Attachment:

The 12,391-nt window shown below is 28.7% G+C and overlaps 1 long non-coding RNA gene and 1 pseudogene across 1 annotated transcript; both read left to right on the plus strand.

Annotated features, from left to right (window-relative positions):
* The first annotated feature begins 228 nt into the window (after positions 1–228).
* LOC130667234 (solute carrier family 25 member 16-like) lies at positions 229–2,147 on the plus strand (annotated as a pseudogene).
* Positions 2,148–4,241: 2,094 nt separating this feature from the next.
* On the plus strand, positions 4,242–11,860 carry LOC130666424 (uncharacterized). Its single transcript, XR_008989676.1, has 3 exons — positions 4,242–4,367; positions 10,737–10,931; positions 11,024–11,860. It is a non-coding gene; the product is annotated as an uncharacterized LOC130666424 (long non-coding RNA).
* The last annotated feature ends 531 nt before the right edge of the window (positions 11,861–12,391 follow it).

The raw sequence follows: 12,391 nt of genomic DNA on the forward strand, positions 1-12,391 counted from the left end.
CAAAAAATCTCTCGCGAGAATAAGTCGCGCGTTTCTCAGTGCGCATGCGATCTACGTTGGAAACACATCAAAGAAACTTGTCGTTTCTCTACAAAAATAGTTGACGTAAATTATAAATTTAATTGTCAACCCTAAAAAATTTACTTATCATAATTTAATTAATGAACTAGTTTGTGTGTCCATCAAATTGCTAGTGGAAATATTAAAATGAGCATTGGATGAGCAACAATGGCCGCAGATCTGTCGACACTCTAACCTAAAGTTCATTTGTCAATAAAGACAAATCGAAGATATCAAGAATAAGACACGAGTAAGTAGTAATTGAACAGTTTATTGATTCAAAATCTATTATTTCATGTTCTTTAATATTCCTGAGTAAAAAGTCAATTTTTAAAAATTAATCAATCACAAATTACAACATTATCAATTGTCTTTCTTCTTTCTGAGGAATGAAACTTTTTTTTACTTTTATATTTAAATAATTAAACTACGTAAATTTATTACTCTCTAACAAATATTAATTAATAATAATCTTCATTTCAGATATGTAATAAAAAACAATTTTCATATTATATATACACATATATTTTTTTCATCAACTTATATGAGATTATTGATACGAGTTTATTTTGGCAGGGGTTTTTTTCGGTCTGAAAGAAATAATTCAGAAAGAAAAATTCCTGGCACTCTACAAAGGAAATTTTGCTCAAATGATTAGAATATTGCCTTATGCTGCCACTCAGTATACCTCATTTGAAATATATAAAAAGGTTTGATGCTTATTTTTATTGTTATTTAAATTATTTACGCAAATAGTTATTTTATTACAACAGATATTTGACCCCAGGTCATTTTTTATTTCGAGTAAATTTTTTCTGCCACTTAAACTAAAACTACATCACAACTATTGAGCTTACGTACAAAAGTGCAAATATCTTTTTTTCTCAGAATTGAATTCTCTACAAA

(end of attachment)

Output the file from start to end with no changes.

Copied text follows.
The 12,391-nt window shown below is 28.7% G+C and overlaps 1 long non-coding RNA gene and 1 pseudogene across 1 annotated transcript; both read left to right on the plus strand.

Annotated features, from left to right (window-relative positions):
* The first annotated feature begins 228 nt into the window (after positions 1–228).
* LOC130667234 (solute carrier family 25 member 16-like) lies at positions 229–2,147 on the plus strand (annotated as a pseudogene).
* Positions 2,148–4,241: 2,094 nt separating this feature from the next.
* On the plus strand, positions 4,242–11,860 carry LOC130666424 (uncharacterized). Its single transcript, XR_008989676.1, has 3 exons — positions 4,242–4,367; positions 10,737–10,931; positions 11,024–11,860. It is a non-coding gene; the product is annotated as an uncharacterized LOC130666424 (long non-coding RNA).
* The last annotated feature ends 531 nt before the right edge of the window (positions 11,861–12,391 follow it).

The raw sequence follows: 12,391 nt of genomic DNA on the forward strand, positions 1-12,391 counted from the left end.
CAAAAAATCTCTCGCGAGAATAAGTCGCGCGTTTCTCAGTGCGCATGCGATCTACGTTGGAAACACATCAAAGAAACTTGTCGTTTCTCTACAAAAATAGTTGACGTAAATTATAAATTTAATTGTCAACCCTAAAAAATTTACTTATCATAATTTAATTAATGAACTAGTTTGTGTGTCCATCAAATTGCTAGTGGAAATATTAAAATGAGCATTGGATGAGCAACAATGGCCGCAGATCTGTCGACACTCTAACCTAAAGTTCATTTGTCAATAAAGACAAATCGAAGATATCAAGAATAAGACACGAGTAAGTAGTAATTGAACAGTTTATTGATTCAAAATCTATTATTTCATGTTCTTTAATATTCCTGAGTAAAAAGTCAATTTTTAAAAATTAATCAATCACAAATTACAACATTATCAATTGTCTTTCTTCTTTCTGAGGAATGAAACTTTTTTTTACTTTTATATTTAAATAATTAAACTACGTAAATTTATTACTCTCTAACAAATATTAATTAATAATAATCTTCATTTCAGATATGTAATAAAAAACAATTTTCATATTATATATACACATATATTTTTTTCATCAACTTATATGAGATTATTGATACGAGTTTATTTTGGCAGGGGTTTTTTTCGGTCTGAAAGAAATAATTCAGAAAGAAAAATTCCTGGCACTCTACAAAGGAAATTTTGCTCAAATGATTAGAATATTGCCTTATGCTGCCACTCAGTATACCTCATTTGAAATATATAAAAAGGTTTGATGCTTATTTTTATTGTTATTTAAATTATTTACGCAAATAGTTATTTTATTACAACAGATATTTGACCCCAGGTCATTTTTTATTTCGAGTAAATTTTTTCTGCCACTTAAACTAAAACTACATCACAACTATTGAGCTTACGTACAAAAGTGCAAATATCTTTTTTTCTCAGAATTGAATTCTCTACAAA